'Liberta' revs may burn up in lawsuit
SEOUL – This autumn, Korea confronted its own version of Hollywood’s dueling picture phenom with two high-budget films about firefighters going head to head.
The first on the scene, “Siren,” went down in flames, while the other, “Libera Me,” generated unwanted heat from a lawsuit over copyright violation filed by a third firefighter project.
While “Libera Me” (Latin for “deliver me”) has been somewhat of a box office success, passing the 1 million mark in admissions nationwide since its Nov. 11 debut, some industryites speculate that draw will still not be enough to recoup the pic’s $4 million in production and marketing costs.
“Siren,” which bowed Oct. 28 and had a similar budget, is expected to make back only a fourth of its investment.
Backed off third pic
A 14-year vet behind such domestic hits as “Ditto” and “The Ring Virus,” producer Jonathan Kim considered partnering with businessman/would-be producer Park Tae-jun on the third firefighter project, titled “Angel,” until getting wind that “Siren” was already in the works.
“With two, I knew neither was going to be successful, so I quit,” he says.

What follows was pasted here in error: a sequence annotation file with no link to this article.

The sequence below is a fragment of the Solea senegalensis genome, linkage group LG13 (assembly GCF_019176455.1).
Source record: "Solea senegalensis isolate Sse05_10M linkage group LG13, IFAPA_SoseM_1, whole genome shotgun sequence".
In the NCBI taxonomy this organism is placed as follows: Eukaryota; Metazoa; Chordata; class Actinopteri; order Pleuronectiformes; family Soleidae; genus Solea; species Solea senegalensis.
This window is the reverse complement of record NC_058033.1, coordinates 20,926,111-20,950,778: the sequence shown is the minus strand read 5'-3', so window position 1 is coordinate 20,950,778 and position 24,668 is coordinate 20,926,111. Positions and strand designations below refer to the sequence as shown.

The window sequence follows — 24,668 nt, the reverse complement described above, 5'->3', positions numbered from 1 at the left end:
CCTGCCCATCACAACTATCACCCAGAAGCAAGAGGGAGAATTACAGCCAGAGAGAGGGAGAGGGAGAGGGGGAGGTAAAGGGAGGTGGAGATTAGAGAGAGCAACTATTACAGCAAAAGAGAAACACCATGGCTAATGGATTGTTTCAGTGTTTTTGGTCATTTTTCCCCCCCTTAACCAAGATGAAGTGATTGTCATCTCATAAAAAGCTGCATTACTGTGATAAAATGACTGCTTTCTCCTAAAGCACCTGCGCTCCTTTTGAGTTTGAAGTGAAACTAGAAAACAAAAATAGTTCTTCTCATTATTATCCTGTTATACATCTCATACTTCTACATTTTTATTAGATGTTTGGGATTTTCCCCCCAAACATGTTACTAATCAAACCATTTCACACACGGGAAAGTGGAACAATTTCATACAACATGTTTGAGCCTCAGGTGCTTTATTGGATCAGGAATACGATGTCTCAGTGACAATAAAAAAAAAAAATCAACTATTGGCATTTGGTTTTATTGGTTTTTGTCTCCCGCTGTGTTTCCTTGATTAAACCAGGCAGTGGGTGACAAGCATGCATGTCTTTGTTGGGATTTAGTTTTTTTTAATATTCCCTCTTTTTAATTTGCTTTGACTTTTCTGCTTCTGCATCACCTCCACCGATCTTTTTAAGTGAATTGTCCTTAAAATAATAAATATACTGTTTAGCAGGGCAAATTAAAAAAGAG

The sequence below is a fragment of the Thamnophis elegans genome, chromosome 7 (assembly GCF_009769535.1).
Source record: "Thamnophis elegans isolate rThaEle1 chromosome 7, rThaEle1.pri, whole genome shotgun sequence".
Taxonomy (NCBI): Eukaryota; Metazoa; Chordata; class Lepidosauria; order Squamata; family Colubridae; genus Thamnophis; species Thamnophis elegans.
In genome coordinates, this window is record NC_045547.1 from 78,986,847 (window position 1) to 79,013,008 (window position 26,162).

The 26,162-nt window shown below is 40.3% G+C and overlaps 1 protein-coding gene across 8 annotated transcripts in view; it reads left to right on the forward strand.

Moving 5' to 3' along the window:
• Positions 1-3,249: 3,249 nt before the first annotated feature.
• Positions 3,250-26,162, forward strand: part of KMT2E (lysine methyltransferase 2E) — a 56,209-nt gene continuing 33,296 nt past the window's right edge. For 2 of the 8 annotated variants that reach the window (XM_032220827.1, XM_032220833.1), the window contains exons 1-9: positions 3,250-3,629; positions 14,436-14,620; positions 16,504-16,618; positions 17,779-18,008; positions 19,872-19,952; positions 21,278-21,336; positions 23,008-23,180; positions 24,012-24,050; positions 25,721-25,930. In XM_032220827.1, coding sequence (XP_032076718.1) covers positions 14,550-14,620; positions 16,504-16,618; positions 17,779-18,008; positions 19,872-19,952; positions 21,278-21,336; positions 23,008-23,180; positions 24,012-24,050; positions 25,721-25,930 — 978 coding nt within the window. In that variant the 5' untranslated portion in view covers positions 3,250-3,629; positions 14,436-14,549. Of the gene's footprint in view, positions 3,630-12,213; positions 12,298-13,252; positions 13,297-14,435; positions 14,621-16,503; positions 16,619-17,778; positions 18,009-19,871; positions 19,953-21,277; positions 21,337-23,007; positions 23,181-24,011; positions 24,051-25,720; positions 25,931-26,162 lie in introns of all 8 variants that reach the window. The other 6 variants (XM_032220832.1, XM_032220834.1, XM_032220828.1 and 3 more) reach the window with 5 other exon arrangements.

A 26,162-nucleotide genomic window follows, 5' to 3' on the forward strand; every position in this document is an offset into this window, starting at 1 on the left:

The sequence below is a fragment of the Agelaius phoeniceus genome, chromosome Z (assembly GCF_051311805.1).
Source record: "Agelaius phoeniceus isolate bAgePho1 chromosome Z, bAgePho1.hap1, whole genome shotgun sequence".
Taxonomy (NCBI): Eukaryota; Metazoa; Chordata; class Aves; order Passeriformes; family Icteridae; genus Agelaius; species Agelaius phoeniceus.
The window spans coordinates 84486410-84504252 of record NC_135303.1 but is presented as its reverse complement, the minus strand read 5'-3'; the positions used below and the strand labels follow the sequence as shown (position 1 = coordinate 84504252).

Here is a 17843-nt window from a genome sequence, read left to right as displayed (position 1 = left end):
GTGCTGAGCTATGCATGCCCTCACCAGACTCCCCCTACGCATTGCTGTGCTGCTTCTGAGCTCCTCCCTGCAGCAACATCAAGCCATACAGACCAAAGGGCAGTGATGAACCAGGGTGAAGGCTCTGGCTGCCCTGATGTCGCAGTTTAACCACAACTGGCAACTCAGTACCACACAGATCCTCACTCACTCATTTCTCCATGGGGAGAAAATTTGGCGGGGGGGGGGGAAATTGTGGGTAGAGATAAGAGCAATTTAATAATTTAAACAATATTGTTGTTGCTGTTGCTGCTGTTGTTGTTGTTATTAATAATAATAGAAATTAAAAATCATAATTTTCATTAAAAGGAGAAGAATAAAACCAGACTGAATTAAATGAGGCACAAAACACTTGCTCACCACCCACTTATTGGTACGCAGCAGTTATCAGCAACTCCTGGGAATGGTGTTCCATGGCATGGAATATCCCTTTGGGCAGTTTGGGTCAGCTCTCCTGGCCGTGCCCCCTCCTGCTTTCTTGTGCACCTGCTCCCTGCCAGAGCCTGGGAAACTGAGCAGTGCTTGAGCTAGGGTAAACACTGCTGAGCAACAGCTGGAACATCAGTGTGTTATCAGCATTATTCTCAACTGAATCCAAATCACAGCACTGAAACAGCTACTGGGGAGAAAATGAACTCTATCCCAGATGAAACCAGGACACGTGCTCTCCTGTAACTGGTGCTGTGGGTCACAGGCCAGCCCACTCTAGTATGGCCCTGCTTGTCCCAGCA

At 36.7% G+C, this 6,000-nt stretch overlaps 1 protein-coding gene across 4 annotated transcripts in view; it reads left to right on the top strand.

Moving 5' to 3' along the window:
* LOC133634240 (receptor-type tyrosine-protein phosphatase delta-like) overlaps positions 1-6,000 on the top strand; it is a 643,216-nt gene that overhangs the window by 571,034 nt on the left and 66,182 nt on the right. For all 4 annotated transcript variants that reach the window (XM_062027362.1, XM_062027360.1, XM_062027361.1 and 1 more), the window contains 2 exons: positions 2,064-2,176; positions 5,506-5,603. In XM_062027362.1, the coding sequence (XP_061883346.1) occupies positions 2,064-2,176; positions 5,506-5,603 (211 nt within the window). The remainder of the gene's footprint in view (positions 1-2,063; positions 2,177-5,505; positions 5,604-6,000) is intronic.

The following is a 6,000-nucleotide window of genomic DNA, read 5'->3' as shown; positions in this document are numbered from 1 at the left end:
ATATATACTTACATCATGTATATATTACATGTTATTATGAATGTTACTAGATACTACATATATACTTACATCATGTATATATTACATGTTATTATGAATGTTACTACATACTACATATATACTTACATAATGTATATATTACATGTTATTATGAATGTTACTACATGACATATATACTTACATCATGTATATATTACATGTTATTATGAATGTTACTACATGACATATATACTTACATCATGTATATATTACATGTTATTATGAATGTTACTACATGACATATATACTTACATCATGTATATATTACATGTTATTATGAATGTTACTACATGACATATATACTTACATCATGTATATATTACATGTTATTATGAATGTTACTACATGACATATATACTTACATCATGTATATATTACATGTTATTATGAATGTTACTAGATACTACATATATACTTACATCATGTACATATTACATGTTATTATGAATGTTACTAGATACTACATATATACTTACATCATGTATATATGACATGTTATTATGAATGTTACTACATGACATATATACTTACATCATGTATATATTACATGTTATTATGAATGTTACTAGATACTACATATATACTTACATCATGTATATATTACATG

Park, who had hired a screenwriter to research and develop the script for “Angel,” nonetheless pressed on, until the pic was grounded when its director, Yang Yun-ho, flew off for greener pastures at Dream Search, taking with him the concept of a firefighting pic.
The other two projects, however, had much deeper reservoirs of money — “Siren” from the 30 billion won ($25 million) film development fund of Samsung Venture Investment Corp. and “Libera Me” from production company Dream Search, flush with cash from high-tech backers.
Dismayed by the glaring similarities to “Angel,” Park has filed a series of lawsuits before and after the opening of “Libera Me” against Yang and Dream Search charging infringement of copyright, breach of contract and breach of trust.
In an interview with Variety, Park acknowledges that Yang originally suggested the idea of a firefighting pic, but he strongly disputes the director’s assertion of being the actual creator of the “Angel” script.
Park gives that credit to writer Shin In-ho, who went out on calls with firefighters in the port city of Pusan and talked with experts on child abuse. (An arsonist scarred by childhood memories figures at the core of both scripts.)
Park’s lawyer, Song Dall-yong, says, “Everyone who reads both screenplays sees one is a reproduction of the other. (For evidence) we selected 12 lines, 12 lines very similar from both screenplays. Some sentences have the same punctuation.”
His smoking gun: an “Angel” script analysis obtained from a Dream Search computer file dated Sept. 20 — more than three weeks before the Oct. 13, 1999 termination of Yang’s contract with Park’s company, Cascade Films.
Shin says Yang “tried to persuade me to side with him” promising he would receive compensation and screen credit. (The “Libera Me” screenplay is credited to two other writers.) “I thought it morally not right.”
Yang and execs with Dream Search declined interview requests.